Thursday, 01 October 2020 14:35
By Peter Bowden | Home & Garden

Nothing cheers us up in spring more than the appearance of the first flowers from the bulbs we plant in fall. 

Think of these small bulbs as rechargeable batteries. They don’t store electricity but “growth energy.” 

Daffodils, tulips and all the Dutch bulbs offered for sale in the fall must be planted before winter. These bulbs need eight weeks of chilling to stimulate them into their next flowering cycle. Chilling in the ground over winter causes an enzyme change within the bulb. Without that chill, the bulb won’t be ready to grow in spring. Timing is everything. 

It’s always best to seek out the highest quality bulbs. When you buy bulbs, they’re all “charged up” for you by the producer in Holland. The Dutch have been producing flower bulbs since the 1500’s so they have a wealth of experience. When given a choice, choose the largest bulbs you can find. A bigger bulb is closer to becoming two bulbs, so there is an advantage to being picky.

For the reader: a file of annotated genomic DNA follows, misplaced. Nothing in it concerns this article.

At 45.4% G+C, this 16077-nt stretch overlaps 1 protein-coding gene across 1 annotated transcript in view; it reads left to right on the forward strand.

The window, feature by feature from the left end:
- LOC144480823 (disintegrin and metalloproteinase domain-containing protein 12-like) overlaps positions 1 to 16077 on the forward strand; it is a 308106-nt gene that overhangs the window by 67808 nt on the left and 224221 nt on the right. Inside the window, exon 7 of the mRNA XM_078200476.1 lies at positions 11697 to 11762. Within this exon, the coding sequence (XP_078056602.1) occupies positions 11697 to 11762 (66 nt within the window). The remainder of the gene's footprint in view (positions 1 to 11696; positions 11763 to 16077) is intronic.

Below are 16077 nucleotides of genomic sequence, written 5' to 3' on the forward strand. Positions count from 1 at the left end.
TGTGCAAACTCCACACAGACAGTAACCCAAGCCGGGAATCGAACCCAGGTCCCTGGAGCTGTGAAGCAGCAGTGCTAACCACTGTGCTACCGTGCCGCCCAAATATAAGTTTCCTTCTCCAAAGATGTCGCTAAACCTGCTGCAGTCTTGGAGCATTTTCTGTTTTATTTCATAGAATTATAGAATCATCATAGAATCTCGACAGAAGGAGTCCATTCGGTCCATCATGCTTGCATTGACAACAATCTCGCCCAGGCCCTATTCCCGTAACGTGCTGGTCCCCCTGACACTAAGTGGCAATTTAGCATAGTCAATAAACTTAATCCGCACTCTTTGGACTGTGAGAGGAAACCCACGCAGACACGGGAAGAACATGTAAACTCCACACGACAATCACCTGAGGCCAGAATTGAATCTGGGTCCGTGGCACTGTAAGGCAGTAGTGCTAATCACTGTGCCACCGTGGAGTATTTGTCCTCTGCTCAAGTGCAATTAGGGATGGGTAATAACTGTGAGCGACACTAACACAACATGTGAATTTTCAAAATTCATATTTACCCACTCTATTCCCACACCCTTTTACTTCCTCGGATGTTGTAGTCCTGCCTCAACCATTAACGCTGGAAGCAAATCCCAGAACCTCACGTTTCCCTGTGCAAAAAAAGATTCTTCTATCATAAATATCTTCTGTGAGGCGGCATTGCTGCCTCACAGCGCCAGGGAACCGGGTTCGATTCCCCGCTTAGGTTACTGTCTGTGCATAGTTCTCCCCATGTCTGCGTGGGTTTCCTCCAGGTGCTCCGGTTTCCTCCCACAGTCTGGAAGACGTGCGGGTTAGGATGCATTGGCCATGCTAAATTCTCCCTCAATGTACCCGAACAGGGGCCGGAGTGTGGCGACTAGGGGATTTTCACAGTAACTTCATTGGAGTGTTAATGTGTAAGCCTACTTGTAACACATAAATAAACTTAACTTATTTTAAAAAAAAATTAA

On each package you’ll see bloom times listed as “early spring, mid spring, late spring, and early summer.” 

The next bit of information you’ll need is flower height.  This will help you avoid putting taller plants in front of shorter ones that bloom at the same time.  Height information is also handy when mixing bulbs into established perennial flowerbeds. 

The rule of thumb for planting bulbs is to dig the hole two to three times as deep as the bulb is tall.  Don’t be too fussy though since bulbs will actually reposition themselves at the proper depth as they grow over time.

Bulbs are most impressive when mass planted.  I consider five bulbs to be a minimum group.  Larger groups are even more impressive. Roots start growing right away, and they’ll gain a little extra energy for the spring flowering cycle.  Those roots will help anchor the bulbs in the soil so winter frost won’t heave them upward.

That’s it…pretty simple really. If you take time this fall to plant bulbs, you’ll thank yourself when they emerge after a long winter to announce the arrival of spring. All the beautiful flowers I grow in summer can’t give me the same thrill I get when I discover the first snowdrop or crocus emerging as the last of the winter’s snow retreats from the gardens.


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